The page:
DIY Fabric Gift Bags instead of Wrapping Paper

To keep this project FAST, you aren’t going to finish any of the seams, which means you need to use pinking shears, a serger or a zig zag stitch to finish your raw edges.

DIY Fabric Gift Bags instead of Wrapping Paper

Great deals on sergers here

If you’ve been thinking about getting a serger, SewingMachinesPlus.com has them on sale right now, right in time for the holidays. This Juki Garnet Serger is the one I’ve been looking at. I love that it comes with bonus feet and additional thread cones.

Square up your fabric, fold over, pin, and then sew a straight stitch around all three sides. Leaving the tops of the fabric gift bags exposed (but pinked) will give them a whimsical, handmade feel.

DIY Fabric Gift Bags instead of Wrapping Paper

Nice little folds

For this fabric, I decided to create box corners (think like a brown paper lunch bag).

DIY Fabric Gift Bags instead of Wrapping Paper

I also wanted to add a casual drawstring. To do this without creating a casing, I marked every 1.5″ and then snipped the openings. I love these Clover Chalk-Liner pens. They are an essential part of my sewing tool kit. They mark precisely and I can just sweep off the chalk when I’m done.

Ribbon feeding trick

I used a safety pin attached to the end of some twill tape to feed the twill through the holes I’d clipped to create the drawstring for this bag.

DIY Fabric Gift Bags instead of Wrapping Paper

The green bag has box corners and will stand up easily once filled. The larger red bag behind it resembles a pillow case in shape and will be perfect for larger, bulkier gifts.

DIY Fabric Gift Bags instead of Wrapping Paper

I had the most of this pine tree fabric. Because of the orientation of the trees, I couldn’t fold the double the fabric over to quickly create rectangular bags (if I did that, one side of the bags would have upside down trees). Instead, I cut four even pieces and then placed the pieces on top of each other (2 bags total), right sides together. Then I pinned, pinked and sewed them together.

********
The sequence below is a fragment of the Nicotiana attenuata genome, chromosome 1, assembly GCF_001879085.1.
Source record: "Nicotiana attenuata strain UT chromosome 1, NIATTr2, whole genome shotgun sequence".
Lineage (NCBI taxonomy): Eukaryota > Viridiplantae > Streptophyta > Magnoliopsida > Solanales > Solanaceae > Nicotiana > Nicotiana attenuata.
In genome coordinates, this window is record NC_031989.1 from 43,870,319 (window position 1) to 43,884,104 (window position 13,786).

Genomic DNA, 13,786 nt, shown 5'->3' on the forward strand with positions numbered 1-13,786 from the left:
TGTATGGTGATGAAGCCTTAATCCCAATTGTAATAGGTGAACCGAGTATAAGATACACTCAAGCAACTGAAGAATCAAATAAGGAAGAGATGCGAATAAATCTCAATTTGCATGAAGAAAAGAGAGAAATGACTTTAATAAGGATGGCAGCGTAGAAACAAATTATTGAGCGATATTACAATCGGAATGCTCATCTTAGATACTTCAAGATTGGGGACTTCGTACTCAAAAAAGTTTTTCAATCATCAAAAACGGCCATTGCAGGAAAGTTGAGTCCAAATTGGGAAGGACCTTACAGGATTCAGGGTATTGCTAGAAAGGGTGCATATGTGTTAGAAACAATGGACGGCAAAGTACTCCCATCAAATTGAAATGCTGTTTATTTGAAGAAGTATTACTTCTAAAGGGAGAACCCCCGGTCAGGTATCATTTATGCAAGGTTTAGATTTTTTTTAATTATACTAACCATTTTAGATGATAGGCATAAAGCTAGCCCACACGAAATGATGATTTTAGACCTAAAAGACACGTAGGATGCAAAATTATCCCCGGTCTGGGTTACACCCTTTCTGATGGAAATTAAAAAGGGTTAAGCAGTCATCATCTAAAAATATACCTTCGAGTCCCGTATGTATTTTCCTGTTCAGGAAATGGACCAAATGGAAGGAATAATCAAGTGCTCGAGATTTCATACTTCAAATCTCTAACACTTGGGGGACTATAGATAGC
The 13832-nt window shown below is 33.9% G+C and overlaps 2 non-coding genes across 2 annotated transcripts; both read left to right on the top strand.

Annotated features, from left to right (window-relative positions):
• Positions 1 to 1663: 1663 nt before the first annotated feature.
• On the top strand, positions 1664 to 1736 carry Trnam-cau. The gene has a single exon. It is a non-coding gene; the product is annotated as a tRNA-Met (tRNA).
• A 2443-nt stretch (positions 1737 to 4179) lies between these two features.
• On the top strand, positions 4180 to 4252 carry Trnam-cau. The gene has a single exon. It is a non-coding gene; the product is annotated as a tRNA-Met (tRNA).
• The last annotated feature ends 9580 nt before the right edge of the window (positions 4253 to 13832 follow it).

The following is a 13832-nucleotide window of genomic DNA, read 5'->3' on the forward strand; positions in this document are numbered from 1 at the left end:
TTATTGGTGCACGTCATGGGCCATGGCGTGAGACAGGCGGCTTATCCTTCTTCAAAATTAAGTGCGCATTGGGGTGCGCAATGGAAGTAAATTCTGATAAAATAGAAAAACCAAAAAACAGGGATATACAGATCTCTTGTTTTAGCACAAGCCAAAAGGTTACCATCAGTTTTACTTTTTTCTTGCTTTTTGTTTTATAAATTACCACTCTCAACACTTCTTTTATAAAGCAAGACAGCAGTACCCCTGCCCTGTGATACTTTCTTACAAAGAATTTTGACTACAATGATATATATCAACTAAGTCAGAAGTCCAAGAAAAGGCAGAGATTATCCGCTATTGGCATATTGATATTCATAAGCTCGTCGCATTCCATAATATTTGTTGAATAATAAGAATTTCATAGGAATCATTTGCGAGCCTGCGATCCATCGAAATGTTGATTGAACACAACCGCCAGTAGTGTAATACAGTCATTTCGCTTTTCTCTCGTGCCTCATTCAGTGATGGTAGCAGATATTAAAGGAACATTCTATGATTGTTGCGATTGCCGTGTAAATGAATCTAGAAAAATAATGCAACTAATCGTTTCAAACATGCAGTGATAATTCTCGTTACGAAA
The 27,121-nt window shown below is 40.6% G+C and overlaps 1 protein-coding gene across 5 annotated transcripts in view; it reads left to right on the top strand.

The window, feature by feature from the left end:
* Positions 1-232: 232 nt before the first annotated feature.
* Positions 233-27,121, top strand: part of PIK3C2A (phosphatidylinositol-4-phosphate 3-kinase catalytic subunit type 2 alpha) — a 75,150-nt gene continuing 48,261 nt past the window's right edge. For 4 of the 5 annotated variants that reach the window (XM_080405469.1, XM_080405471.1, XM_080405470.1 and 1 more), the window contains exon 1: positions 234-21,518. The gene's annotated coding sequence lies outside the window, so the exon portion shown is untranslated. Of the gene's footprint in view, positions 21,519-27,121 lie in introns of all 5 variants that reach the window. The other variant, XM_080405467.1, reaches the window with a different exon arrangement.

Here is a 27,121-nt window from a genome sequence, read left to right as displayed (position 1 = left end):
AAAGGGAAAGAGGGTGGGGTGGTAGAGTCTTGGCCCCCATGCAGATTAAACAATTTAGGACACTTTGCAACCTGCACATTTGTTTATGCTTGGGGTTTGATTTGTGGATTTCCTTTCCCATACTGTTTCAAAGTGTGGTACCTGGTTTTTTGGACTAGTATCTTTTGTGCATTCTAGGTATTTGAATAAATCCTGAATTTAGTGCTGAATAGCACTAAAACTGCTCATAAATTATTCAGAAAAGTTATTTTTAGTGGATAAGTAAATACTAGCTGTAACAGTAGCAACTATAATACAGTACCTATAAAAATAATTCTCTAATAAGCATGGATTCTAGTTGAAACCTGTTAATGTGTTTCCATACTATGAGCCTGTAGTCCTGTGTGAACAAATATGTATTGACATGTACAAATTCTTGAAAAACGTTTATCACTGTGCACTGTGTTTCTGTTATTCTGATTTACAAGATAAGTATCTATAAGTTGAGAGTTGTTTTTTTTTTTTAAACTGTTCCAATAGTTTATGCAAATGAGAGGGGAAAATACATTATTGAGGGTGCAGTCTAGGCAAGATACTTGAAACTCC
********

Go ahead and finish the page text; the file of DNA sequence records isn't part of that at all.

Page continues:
DIY Fabric Gift Bags instead of Wrapping Paper

Last but not least

My final piece of fabric was a large, gingham napkin that I’d been holding onto. For this, I thought it’d be fun to create a barrel shape with a circular end. I dug out my compass to make the circle. I knew the circumference of the finished bag would be 25″ so I used the formula d = C/π. I then added .5″ on either side for seams and my diameter was just under 9″.

DIY Fabric Gift Bags instead of Wrapping Paper

Isn’t it darling? Now it was time to wrap some gifts (This was sooooo easy. So much easier than using traditional wrapping paper, scissors and tape).

DIY Fabric Gift Bags instead of Wrapping Paper

I used some trims I had on hand, a velvet green ribbon, a red fleece ribbon and some white satin binding to close everything up.

DIY Fabric Gift Bags instead of Wrapping Paper

I love that I can re-use these year after year and they are reminiscent of Santa’s bag of gifts too.

DIY Fabric Gift Bags instead of Wrapping Paper

Happy Holidays!

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Charlotte Kaufman is a writer and sewist in Mammoth Lakes, California. She specializes in marine and home interiors and continues to fall more and more in love with quilting. You can follow her at charlottekaufman.com.